“We closed the store for two hours from 1 p.m. to 3 p.m.,” he says. “Our entire team was very tired, but very proud that we handled what we did. We are a small store, but this made us the local celebrities for a few days.”

While the view of the eclipse in Alpharetta was 98 percent totality, Lukowiak says it was special because it was a once-in-a-lifetime experience.

“My mom and dad and my wife were all with me, and it’s just a really special thing,” he says. “In the moment, I’m realizing I am witnessing something that has no human involvement and is just a product of our universe. It is the only time I’ll get to experience it with all of the people I’m with, which made it a monumental moment for me.”

Wyoming Business Wins Over Locals and Out-of-Towners

Sutherlands Lumber in Casper, Wyoming, began planning for the solar eclipse almost an entire year in advance. However, the business ramped up its planning as the hype started building, says Kyle Heffernan, assistant manager at the store.

“When we first planned for the eclipse, we ordered a few things, like specially made t-shirts and MoonPies,” Heffernan says. “When shoppers started asking for more t-shirts and requesting the solar eclipse glasses, we realized it was an opportunity to create a much bigger event.”

In addition to ordering eclipse glasses, Sutherlands ordered souvenirs like magnets, pens and t-shirts with the store logo, the date and location of the eclipse and the saying “I Survived the Eclipse”.

Since Casper was located in the path of totality, Heffernan says the entire city was prepared for an influx of tourists, all eager to see the natural phenomenon in person. The store worked with local groups around town, and a big event was held at the fairground, he says. Leading up to the eclipse that day, team members were invited to set up a booth and sell their remaining gear to eager eclipse viewers free of charge.

Additionally, the store held a sale and invited customers to enjoy the view from the parking lot.

“Since the eclipse took place on Aug. 21, we had a 21 percent off sale,” he says. “Then we closed the store for three hours and let our employees come out and enjoy the eclipse in the parking lot. We also purchased hotdogs and buns, invited the Future Farmers of America (FFA) to come grill them and offered them to our customers for donations to the FFA.”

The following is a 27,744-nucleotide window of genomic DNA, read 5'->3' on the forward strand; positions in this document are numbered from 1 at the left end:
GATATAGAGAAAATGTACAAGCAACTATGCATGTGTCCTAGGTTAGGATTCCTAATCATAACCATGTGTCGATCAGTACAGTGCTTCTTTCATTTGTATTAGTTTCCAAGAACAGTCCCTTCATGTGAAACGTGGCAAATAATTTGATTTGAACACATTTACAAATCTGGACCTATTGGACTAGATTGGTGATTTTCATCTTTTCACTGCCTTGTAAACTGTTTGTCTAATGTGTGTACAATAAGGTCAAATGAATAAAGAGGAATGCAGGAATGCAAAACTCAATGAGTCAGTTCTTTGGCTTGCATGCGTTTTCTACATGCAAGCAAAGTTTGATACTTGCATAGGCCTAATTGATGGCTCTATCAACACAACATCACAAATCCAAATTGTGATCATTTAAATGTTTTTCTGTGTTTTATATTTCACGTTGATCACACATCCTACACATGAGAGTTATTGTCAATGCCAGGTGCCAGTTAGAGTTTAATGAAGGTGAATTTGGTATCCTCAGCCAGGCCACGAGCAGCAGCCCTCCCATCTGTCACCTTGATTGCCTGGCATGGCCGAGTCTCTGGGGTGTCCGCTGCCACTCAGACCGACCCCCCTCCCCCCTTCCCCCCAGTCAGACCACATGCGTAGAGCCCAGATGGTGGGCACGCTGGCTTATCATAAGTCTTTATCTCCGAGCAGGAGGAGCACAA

According to Heffernan, participating in communitywide events like the solar eclipse is important and is something any retailer can and should do.

“I think retailers have to participate in things like this,” he says. “It’s the community that really supports us. While some retailers took advantage and raised prices on eclipse-related items, many in our neighborhood just wanted to be part of the fun and enjoy the experience.”

As for the eclipse itself, Heffernan says it was something he’ll never forget.

“I have seen partial eclipses before, but this was my first time seeing it in totality,” he says. “There is a halo around the moon from the suns corona, and then a diamond ring effect. This wasn’t just a split second, it was gray before and after, and then totally dark for a few minutes. It was an indescribable view.”

About Renee Changnon

Renee Changnon is the retail outreach coordinator for NRHA. She meets with retailers in their stores and at industry events and introduces them to the services NRHA provides. Renee previously worked as a member of the NRHA communications team. She earned a degree in visual journalism from Illinois State University, where she served as the features editor for the school newspaper. After college, she implemented marketing and promotions initiatives at Jimmy John’s franchise locations across the country. She enjoys exploring books with her book club, Netflix marathons and hosting goat yoga at her apartment complex. Renee Changnon 317-275-9442 rchangnon@nrha.org